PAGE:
ANATOMY OF A MURDERESS
The sensational story of Medea has fascinated audiences throughout time. Corneille wrote a version in 1635, and Cherubini turned it into an opera in 1797. Broadway has produced this play more often (and more successfully) than any other classic. Dame Judith Anderson won a Tony Award as Best Actress in 1948 in the Robinson Jeffers adaptation, then played the Nurse to Zoe Caldwell's 1982 Tony-winning Medea. Only last season, Diana Rigg won a Tony in the latest revival. Maria Callas starred in the 1970 Pasolini film, and even Charles Ludlam wrote a version in which Everett Quinton and Black-Eyed Susan alternated as Medea and the Nurse. There are even rumors of a rock musical Medea in the works.
As Susan Smith goes on trial in South Carolina for murdering her two children, it is no wonder that Medea remains the most modern of ancient plays. Although Euripides wrote it in 431 B.C., it is as relevant as a tabloid headline.
And now Planet Earth Multi-Cultural Theatre is presenting a voodoo version, written and directed by Peter James Cirino and starring Mollie Kellogg Cirino in the eponymous role. The story of Medea concerns the misbegotten love of the woman for her husband, Jason. She has used her magic powers to save this heroic adventurer, rescued him from danger and helped him to carry home the Golden Fleece. She has also borne him two children, and he has brought them all home with him, far from Medea's homeland. Persuaded by Creon that there are considerable advantages to be had from marrying his daughter, Jason abandons Medea to marry the younger woman, ostensibly to contrive a better life for his children. Filled with jealous rage, Medea can think of no more effective way to destroy her faithless husband than to use her magic powers to slay his bride and her father, and then to perform the most unimaginable act our culture can contemplate: kill her own children.
Peter Cirino has found a contemporary equivalent of the superstitions on which the ancient text was based by transplanting the action to Louisiana and the Arawak culture of the Caribbean. He has made use of every feather, candle, incense, symbol, icon, amulet, rune, smoke and mirror he could enlist. Using the claustrophobic confines of the Planet Earth space, he and his designer, Mario Gallegos, have created an environment that eerily invokes a den of sorcery. Even in the entrance to the theatre, lights flicker, strange symbols hover and mystery hangs in the air. Dried palmetto fronds whisper with a dry, scratching murmur.
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In one corner, a blood-red spot highlights the bare arms, chest and legs of a conga drummer, whose tight muscularity is both sensual and threatening. Luis A. Hernandez pounds out relentless rhythms that accompany the action of the entire play.
Medea is for actresses what Hamlet is for actors, and Mollie Cirino steps up to the plate with relish. Her angular features drawn by grief, Cirino performs the rituals of Santeria, a blending of voodoo rites and beliefs with Catholicism, peculiar to the Arawak culture of the Caribbean basin. I once saw a Santeria festival in Bahia, Brazil, that greeted the coming of spring. It involved floating candles on the calm sea, incense in the fragrant night air and a great deal of chicken blood. If you saw the film The Big Easy, you will have some idea of the rituals involved in this mysterious practice.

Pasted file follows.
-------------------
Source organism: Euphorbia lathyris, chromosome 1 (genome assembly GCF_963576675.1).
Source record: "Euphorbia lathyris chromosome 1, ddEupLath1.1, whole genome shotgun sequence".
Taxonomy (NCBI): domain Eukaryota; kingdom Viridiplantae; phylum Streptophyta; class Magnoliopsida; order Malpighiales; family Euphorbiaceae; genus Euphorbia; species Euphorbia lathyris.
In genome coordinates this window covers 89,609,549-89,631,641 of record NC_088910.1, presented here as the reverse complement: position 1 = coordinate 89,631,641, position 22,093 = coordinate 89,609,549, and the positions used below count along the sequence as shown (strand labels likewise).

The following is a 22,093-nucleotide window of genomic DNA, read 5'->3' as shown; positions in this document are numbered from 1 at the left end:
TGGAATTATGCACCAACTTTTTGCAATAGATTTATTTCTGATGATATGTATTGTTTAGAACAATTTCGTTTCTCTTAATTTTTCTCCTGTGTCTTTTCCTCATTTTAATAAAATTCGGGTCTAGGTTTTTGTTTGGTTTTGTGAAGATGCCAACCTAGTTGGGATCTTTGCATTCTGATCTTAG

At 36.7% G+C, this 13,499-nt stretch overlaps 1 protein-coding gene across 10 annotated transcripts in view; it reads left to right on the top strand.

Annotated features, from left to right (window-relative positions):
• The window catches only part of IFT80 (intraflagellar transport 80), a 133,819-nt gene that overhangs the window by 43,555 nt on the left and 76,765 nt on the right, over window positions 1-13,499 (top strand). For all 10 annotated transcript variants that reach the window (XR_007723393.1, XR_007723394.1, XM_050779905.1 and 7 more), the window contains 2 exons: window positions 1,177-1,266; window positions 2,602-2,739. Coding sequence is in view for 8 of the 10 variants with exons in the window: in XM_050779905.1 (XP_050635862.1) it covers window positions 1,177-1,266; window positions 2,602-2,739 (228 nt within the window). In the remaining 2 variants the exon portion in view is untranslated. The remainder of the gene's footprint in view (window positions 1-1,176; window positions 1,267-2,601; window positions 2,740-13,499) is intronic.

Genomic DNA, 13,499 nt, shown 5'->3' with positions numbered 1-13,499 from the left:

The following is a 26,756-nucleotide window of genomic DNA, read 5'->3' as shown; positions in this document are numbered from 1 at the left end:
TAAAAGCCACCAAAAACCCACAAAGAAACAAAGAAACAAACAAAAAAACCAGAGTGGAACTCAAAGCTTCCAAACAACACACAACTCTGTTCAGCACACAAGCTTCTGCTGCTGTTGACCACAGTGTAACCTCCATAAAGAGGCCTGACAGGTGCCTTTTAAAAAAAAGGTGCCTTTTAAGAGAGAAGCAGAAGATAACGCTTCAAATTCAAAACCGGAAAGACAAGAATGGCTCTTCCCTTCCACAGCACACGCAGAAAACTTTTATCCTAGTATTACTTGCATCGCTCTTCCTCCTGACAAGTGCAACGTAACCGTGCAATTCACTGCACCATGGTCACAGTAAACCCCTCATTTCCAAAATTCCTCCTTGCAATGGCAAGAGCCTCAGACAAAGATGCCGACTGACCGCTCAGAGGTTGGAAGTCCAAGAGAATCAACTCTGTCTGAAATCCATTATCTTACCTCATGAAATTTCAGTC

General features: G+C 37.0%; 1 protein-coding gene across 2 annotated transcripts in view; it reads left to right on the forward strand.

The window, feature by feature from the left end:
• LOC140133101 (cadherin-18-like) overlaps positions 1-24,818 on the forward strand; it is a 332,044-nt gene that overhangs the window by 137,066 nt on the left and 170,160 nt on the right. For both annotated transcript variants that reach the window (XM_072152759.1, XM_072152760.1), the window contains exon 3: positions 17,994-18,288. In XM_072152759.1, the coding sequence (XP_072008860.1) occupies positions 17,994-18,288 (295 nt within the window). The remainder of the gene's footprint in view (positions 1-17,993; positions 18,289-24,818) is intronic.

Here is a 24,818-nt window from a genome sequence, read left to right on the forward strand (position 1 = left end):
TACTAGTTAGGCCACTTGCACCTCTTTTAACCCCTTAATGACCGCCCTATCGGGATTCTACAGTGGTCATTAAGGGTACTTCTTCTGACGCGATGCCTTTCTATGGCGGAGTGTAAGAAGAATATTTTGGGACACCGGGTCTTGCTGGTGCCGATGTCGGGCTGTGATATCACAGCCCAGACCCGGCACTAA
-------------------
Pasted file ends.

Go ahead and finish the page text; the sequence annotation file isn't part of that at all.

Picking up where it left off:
Silently, her eyes simmering with dread of what she must do, Cirino blends the herbs and smoke into the spells of this dark religion. Under her touch, symbols threaten with ominous power. And when she does give utterance, the cries come from her bowels. Suddenly, Cirino's talent blazes into being, and Medea becomes flesh before our very eyes. Cirino is transcendent in her incarnation of a woman scorned. She makes her jealous rage an inevitable result of the betrayal of love, and pursues her revenge with a dedicated malevolent logic.
The production is aided enormously by the most sympathetic Jason I have yet seen. It is clear from David Akin's performance that Jason really does love Medea, and that he cannot turn down the offer to make his children princes. Akin endows Jason, usually played as a boor, with depth and dignity that make you understand why Medea cannot let him go.
Shel Bailey is a towering black spirit with a basso profundo voice like that of Geoffrey Holder (of the 7-Up commercials), and it is he who supervises the spells and charms enacted by the cast. He is easy to believe as the godfather of sorcery.
The Nurse is named Sister Nanina in this version, and is played with warmth by Diane Contreras Harris. Only an incompetent trio of amateurs that makes up the chorus mars this primitively powerful production.
One problem with mounting the play of Medea is finding a way to depict the children in a way that engages our horror when they are slaughtered. Many times, an audience may be tempted to feel relief to see the brats get theirs. Peter Cirino has put the children on television monitors, so we see them only in close-up. This gives videographers Matthew Karges and David Gonzales an opportunity to depict their annihilation with superimposed abstract imagery. While this is a novel idea, it didn't quite work on opening night, partly because of technical difficulties, but also because it keeps us from ever feeling very personally about the children. They become just one more media image, and their deaths lack the power of, say, the Rodney King beating.
Still, this is the crowning achievement of Planet Earth theatre for this season, and although I must confess the seductive incense and lull of the conga drums had me drowsy from time to time, this is a Medea that fully captures the mystery and majesty of this masterpiece.
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